Due to the high efficiency of the cartridge, less powder is used than 5.56mm, which results in a rifle that is a comfortable to shoot – even with a short barrel.

Reloading dies available from Forster products, Reamers and headspace guages available from Pacific Tool and Gauge.

– Create a reliable compact 30-cal solution for the AR platform
– Utilize existing inventory magazines while retaining their full capacity
– Create the optimal platform for sound and flash suppressed fire
– Create compatible supersonic ammo that matches 7.62×39 ballistics
– Provide the ability to penetrate barriers with high-mass projectiles
– Provide all capabilities in a lightweight, durable, low recoiling package
Extreme cartridge taper
– Reduces reliability of feeding in AR Magazines
– Reduces Magazine capacity
– Cartridge taper induces considerably higher bolt thrust-
exacerbating the AR Bolt’s weaknesses
– Requires a larger Bolt Face which reduces Bolt Locking Lug strength-
exacerbating the AR Bolt’s weaknesses
Limited projectile selection
– 0.311″ diameter not a common option in most modern bullets

300 AAC Blackout Resources:

Overview of the AAC 300BLK development, comparisons to other common ammunition, ballistics info, and host weapon system comparisons. (PDF Format)

Infosheet on the AAC 300BLK PDW 9″ AR upper. (PDF Format)

Infosheet on the specially-developed 762-SD-N silencer. (PDF Format)

300 AAC BLACKOUT Black Rifle Manual. (PDF Format)

Initial Gel test results for some 300 BLK ammo. (PDF Format)


If you load your own ammo, pay special attention to all of the normal safety practices. Recommended powder for most supersonic loads is Hodgdon H110.

For subsonic, there are special requirements and nearly all published loads are non-optimal for the 300 BLK upper. Many existing loads were developed for Thompson Center® single-shot pistols, or for ARs by people not aware of the magazine limitations. These loads pay no attention to automatic rifle function and should not be used. Look for a load which results in a cyclic rate of 700 rpm or more. AA1680 is recommended because its bulk density matches the case capacity and it will generate enough gas pressure to cycle the weapon.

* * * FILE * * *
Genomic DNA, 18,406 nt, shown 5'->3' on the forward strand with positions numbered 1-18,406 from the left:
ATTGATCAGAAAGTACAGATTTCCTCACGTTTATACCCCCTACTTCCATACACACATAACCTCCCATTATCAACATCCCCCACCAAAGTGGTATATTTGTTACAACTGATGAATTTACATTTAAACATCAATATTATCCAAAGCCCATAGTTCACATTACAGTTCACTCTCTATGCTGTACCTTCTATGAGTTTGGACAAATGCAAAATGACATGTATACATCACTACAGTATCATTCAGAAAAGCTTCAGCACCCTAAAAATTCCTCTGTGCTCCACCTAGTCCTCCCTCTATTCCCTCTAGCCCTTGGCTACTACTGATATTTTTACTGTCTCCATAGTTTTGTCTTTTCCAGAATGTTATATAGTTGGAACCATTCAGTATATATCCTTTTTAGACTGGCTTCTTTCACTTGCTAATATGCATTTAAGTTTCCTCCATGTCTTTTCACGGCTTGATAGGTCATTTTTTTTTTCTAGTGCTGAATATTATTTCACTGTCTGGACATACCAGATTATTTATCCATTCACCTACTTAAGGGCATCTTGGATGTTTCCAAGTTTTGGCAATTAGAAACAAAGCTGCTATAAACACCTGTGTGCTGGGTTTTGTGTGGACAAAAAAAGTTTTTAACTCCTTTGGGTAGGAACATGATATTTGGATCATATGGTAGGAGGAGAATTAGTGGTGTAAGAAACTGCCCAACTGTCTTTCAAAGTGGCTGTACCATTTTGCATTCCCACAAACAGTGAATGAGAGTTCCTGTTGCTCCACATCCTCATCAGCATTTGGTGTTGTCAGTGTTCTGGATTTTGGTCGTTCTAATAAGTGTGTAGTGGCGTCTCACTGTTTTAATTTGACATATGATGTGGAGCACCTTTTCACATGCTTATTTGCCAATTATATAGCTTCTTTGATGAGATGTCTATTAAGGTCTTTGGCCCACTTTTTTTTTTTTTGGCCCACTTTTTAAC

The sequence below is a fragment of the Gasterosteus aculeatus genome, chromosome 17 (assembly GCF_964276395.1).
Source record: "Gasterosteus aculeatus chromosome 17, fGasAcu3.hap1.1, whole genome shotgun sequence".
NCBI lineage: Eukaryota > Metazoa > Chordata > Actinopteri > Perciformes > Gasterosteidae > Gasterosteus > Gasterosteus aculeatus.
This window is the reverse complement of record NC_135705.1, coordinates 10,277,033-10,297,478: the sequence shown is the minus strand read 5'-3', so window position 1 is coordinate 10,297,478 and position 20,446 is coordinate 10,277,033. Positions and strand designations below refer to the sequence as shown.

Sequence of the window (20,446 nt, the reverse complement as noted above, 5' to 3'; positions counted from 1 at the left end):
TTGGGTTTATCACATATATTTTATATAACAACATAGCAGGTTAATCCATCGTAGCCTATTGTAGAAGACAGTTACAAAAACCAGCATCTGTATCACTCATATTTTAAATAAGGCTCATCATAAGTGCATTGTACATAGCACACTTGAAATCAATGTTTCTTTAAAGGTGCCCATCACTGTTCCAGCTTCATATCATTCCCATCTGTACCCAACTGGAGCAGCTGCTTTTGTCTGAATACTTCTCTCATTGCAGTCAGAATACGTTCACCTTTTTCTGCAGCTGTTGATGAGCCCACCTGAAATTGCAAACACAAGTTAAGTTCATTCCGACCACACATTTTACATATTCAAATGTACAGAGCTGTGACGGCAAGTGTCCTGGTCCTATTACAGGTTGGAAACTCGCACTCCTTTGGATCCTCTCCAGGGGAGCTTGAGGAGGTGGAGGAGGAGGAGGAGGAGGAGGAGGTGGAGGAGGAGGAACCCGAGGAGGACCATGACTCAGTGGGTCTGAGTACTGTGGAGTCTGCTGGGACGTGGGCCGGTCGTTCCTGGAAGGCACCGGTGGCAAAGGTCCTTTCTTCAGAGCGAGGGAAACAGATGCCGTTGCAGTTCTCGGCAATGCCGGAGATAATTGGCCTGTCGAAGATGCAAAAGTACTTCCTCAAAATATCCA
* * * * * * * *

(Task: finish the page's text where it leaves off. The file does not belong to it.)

Suggested subsonic load:

– R-P 300 AAC BLACKOUT brass
– Remington 7.5 primers
– 11.2 grains of AA 1680 powder
– Case length is 1.368 +0.000 -0.020
– Sierra 220 MK loaded to 2.089 OAL (this length is optimal for reliable feeding from USGI magazines)
– Chamber pressure 21,100 psi.
Existing AR magazines have a rib which normally contacts the 5.56mm case-neck. With 300 BLK ammo, the contact is on the bullet. Because the bullet is a larger diameter, the rib will push the cartridges out of alignment, and can lead to binding potentially resulting in Failures to Feed. For this reason, it is important to load ammunition so that the contact point with the magazine rib is on the bullet ogive in an area of about 0.250 inch diameter. Here are some suggested OAL for popular bullets:
– Hornady 110 V-Max, OAL: 2.000
– Barnes 110 TSX, 2.015 OAL
– Sierra 155 Palma, 2.150 OAL
– Sierra 220, 2.089 OAL
– Lapua B416 200 grain, 1.960 OAL
– Hornady 150 FMJ-BT 3037, 2.065 OAL
– Nosler Ballistic Tip 125 grain, OAL: 2.085
– Remington AccuTip 125 grain, OAL: 2.085
– Hornady 130 SP #3020, OAL: 2.010
– Sierra H2120 125 ProHunter, OAL: 1.950
– Speer TNT 125 1986, OAL: 2.010”

Photo(s) Credit: Advanced Armament Corp. (AAC)

Company Contact Info:

Advanced Armament Corp. (AAC)
2408 Tech Center Parkway
Suite 150
Lawrenceville, GA 30043
Office: 770-925-9988
Fax: 770-925-9989
Website 1: http://300aacblackout.com
Website 2: http://www.advanced-armament.com

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300 AAC Blackout (.300BLK) 7.62x35mm Heavy Supersonic/Subsonic Rifle Cartridge for Military Special Operations Applications: Will it Fly? by

About David Crane

David Crane started publishing online in 2001. Since that time, governments, military organizations, Special Operators (i.e. professional trigger pullers), agencies, and civilian tactical shooters the world over have come to depend on Defense Review as the authoritative source of news and information on "the latest and greatest" in the field of military defense and tactical technology and hardware, including tactical firearms, ammunition, equipment, gear, and training.